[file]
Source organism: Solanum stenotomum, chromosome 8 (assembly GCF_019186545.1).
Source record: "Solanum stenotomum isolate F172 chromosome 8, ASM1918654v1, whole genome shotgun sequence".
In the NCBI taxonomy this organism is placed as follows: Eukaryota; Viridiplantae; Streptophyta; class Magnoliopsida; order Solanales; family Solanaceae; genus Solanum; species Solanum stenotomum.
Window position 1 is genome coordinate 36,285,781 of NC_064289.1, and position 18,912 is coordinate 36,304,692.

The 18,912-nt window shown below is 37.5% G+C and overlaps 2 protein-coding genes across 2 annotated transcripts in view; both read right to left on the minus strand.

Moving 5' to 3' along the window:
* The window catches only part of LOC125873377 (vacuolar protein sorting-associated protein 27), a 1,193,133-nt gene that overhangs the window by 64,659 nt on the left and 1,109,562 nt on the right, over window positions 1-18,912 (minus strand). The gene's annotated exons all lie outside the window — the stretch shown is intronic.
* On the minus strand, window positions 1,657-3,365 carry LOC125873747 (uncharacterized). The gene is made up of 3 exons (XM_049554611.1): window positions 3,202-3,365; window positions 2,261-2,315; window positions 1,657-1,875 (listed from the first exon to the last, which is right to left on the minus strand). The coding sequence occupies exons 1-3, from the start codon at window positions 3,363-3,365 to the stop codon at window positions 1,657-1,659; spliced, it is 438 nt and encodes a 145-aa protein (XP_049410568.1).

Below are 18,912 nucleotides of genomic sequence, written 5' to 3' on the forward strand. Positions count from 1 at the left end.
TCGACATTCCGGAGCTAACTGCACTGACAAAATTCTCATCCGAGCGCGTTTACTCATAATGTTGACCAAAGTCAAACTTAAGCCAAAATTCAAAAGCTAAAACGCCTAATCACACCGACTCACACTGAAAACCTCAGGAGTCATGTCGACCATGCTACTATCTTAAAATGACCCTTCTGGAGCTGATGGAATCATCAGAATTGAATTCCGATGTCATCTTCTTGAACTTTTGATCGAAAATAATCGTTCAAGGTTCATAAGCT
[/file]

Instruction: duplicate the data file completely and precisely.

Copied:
Source organism: Solanum stenotomum, chromosome 8 (assembly GCF_019186545.1).
Source record: "Solanum stenotomum isolate F172 chromosome 8, ASM1918654v1, whole genome shotgun sequence".
In the NCBI taxonomy this organism is placed as follows: Eukaryota; Viridiplantae; Streptophyta; class Magnoliopsida; order Solanales; family Solanaceae; genus Solanum; species Solanum stenotomum.
Window position 1 is genome coordinate 36,285,781 of NC_064289.1, and position 18,912 is coordinate 36,304,692.

The 18,912-nt window shown below is 37.5% G+C and overlaps 2 protein-coding genes across 2 annotated transcripts in view; both read right to left on the minus strand.

Moving 5' to 3' along the window:
* The window catches only part of LOC125873377 (vacuolar protein sorting-associated protein 27), a 1,193,133-nt gene that overhangs the window by 64,659 nt on the left and 1,109,562 nt on the right, over window positions 1-18,912 (minus strand). The gene's annotated exons all lie outside the window — the stretch shown is intronic.
* On the minus strand, window positions 1,657-3,365 carry LOC125873747 (uncharacterized). The gene is made up of 3 exons (XM_049554611.1): window positions 3,202-3,365; window positions 2,261-2,315; window positions 1,657-1,875 (listed from the first exon to the last, which is right to left on the minus strand). The coding sequence occupies exons 1-3, from the start codon at window positions 3,363-3,365 to the stop codon at window positions 1,657-1,659; spliced, it is 438 nt and encodes a 145-aa protein (XP_049410568.1).

Below are 18,912 nucleotides of genomic sequence, written 5' to 3' on the forward strand. Positions count from 1 at the left end.
TCGACATTCCGGAGCTAACTGCACTGACAAAATTCTCATCCGAGCGCGTTTACTCATAATGTTGACCAAAGTCAAACTTAAGCCAAAATTCAAAAGCTAAAACGCCTAATCACACCGACTCACACTGAAAACCTCAGGAGTCATGTCGACCATGCTACTATCTTAAAATGACCCTTCTGGAGCTGATGGAATCATCAGAATTGAATTCCGATGTCATCTTCTTGAACTTTTGATCGAAAATAATCGTTCAAGGTTCATAAGCT